We're late in getting to the national papers, since there was so much state and local news today. That's not unsual: many of the weekly papers post their online editions on Tuesday and Wednesday.
Away from the First, the Washington Post looks at the consequences of the DM & E loan denial in Senator's Railway Lobby Link May Have Helped Derail Loan:
The federal government killed a $2.3 billion railway loan after opponents attacked Sen. John Thune (R-S.D.), because he was the railway's lobbyist before winning election and backing legislation favoring the loan to his former client.
The privately held Dakota, Minnesota & Eastern Railroad wanted the money for an 860-mile Midwestern rail-line renovation and expansion project. The Federal Railroad Administration said its denial was based on financial factors. But project backers and detractors said the loan sank after opponents, led by the Mayo Clinic, based in Rochester, Minn., ginned up congressional heat on the agency. The key to that was Thune's role: The Republican did nothing illegal, but his seamless transition from the railway's lobbyist to its Senate champion handed ammunition to opponents and their own lobbyists.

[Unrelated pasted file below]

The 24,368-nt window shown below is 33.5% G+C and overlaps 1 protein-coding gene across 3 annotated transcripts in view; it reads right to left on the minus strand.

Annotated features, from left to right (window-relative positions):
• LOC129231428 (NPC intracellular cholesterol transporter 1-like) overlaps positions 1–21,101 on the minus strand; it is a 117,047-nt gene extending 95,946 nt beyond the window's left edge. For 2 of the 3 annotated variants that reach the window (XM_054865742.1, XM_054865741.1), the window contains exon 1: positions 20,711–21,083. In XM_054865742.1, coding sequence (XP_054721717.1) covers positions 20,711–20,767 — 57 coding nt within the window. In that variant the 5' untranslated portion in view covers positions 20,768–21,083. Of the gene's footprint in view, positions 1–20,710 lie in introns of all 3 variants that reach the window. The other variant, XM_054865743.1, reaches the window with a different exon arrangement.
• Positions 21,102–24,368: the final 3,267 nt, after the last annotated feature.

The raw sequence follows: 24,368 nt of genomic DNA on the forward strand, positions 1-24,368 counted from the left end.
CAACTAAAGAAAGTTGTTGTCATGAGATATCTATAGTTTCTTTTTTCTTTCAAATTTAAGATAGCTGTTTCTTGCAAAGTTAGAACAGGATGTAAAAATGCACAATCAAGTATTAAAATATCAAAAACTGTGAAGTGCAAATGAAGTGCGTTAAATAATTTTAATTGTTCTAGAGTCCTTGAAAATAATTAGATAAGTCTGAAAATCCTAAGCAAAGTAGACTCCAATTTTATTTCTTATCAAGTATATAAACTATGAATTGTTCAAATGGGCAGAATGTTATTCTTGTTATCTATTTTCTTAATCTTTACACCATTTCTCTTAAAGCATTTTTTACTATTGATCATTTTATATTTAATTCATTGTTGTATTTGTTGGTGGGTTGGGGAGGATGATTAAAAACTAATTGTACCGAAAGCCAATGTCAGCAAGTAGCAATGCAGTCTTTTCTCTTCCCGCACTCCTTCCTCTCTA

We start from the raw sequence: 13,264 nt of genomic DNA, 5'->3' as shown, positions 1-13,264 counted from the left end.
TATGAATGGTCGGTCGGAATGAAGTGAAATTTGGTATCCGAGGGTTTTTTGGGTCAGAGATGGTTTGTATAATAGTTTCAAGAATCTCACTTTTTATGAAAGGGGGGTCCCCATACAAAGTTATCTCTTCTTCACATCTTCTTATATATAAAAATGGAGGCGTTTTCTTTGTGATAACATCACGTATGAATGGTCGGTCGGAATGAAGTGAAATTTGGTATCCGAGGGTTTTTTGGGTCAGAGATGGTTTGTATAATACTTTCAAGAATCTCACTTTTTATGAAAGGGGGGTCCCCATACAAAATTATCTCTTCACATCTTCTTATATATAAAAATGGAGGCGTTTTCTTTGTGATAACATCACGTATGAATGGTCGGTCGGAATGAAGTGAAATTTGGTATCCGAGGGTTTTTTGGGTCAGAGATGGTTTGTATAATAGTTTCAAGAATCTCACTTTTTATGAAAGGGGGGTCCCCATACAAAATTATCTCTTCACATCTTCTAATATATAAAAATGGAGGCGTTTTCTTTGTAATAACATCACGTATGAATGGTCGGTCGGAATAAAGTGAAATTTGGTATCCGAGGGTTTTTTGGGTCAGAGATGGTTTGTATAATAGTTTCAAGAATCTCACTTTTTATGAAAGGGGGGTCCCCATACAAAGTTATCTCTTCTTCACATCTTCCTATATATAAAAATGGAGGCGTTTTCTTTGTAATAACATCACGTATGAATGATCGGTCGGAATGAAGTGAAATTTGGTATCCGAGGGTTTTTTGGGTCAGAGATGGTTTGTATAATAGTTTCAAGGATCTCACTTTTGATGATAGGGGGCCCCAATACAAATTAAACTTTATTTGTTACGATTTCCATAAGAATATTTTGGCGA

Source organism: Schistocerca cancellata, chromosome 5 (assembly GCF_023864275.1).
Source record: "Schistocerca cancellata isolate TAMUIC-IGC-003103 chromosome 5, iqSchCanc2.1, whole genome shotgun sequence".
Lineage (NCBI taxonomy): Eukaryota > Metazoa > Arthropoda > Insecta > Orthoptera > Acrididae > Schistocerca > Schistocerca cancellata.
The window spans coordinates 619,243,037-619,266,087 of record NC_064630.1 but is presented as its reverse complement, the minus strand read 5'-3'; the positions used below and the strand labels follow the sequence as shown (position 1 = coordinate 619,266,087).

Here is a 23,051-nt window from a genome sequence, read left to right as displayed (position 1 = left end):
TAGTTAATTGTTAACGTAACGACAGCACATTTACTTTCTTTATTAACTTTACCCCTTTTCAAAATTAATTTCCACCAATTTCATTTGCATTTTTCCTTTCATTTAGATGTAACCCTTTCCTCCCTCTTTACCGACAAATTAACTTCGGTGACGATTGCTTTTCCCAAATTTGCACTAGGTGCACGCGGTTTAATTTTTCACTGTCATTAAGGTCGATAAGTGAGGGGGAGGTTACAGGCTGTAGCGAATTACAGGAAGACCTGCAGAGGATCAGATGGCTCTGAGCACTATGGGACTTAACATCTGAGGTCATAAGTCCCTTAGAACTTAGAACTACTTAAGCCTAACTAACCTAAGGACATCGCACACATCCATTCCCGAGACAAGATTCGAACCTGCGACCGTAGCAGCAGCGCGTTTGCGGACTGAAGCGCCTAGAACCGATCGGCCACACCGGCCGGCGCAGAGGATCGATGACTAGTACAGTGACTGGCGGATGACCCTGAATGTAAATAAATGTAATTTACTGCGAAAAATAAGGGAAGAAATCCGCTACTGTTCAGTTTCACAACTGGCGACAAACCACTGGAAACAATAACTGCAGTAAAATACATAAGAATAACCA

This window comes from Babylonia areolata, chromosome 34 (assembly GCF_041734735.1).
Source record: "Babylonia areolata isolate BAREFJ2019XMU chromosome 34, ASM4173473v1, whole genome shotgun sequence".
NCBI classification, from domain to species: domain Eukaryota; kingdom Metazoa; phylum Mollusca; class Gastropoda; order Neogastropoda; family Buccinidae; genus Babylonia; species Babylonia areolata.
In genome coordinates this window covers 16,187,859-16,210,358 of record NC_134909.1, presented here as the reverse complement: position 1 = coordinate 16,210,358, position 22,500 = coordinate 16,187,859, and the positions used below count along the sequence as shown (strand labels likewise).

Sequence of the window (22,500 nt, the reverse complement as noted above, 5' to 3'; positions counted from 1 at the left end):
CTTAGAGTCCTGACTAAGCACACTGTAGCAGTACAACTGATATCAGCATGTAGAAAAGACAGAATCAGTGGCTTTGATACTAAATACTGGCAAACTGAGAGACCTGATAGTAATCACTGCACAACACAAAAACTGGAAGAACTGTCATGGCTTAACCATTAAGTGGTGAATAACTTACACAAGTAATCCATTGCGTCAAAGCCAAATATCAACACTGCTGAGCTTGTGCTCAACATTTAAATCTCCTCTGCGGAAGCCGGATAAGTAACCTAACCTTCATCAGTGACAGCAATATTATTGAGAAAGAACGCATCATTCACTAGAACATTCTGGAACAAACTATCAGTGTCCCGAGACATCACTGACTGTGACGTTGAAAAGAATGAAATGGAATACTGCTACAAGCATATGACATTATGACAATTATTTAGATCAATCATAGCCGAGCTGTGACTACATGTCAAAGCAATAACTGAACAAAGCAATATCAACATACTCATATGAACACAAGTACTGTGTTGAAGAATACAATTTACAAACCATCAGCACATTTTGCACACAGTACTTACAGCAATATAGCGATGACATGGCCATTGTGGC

Thune worked as a DM&E lobbyist for two years, earning more than $200,000 from the company, before winning his Senate seat in 2004. In 2005, he helped write legislation expanding a federal railroad loan pool from $3.5 billion to $35 billion. DM&E was not mentioned in the legislation, but the expanded funding enabled it to apply for $2.3 billion, about one-third of the project's $6 billion price tag.
Rep. Tim Walz (D-Minn.), whose opposition to the project helped him win his seat in November, sponsored legislation to assert congressional oversight of the loan. "It's just appalling to me how it was done," he said. "I want to see rail expanded, too, but I want it done correctly. It's about the system and the transparency of government."
On Monday, the railroads administration sent a letter to Schieffer denying the loan. "I read a lot of things for the first time in the official denial letter," he said. "The list is long and deep with supporters, and we are committed to doing everything we can to see it through."
Mayo's Forbes vowed further challenges: "Our commitment would be unwavering," he said.
Looking back, Thune has no regrets, except: "The railroad probably could have done a lot better job on the PR front."
Let's hope that the legislation Tim Walz proposed, and Norm Coleman and Amy Klobuchar's companion bill in the Senate, gets passed and signed into law by the President. Walz, Coleman and Klobuchar don't oppose rail in the First, but a boondoggle of the scale of the denied loan simply defied common sense. Strong oversight legislation will help mind the taxpayers' purse.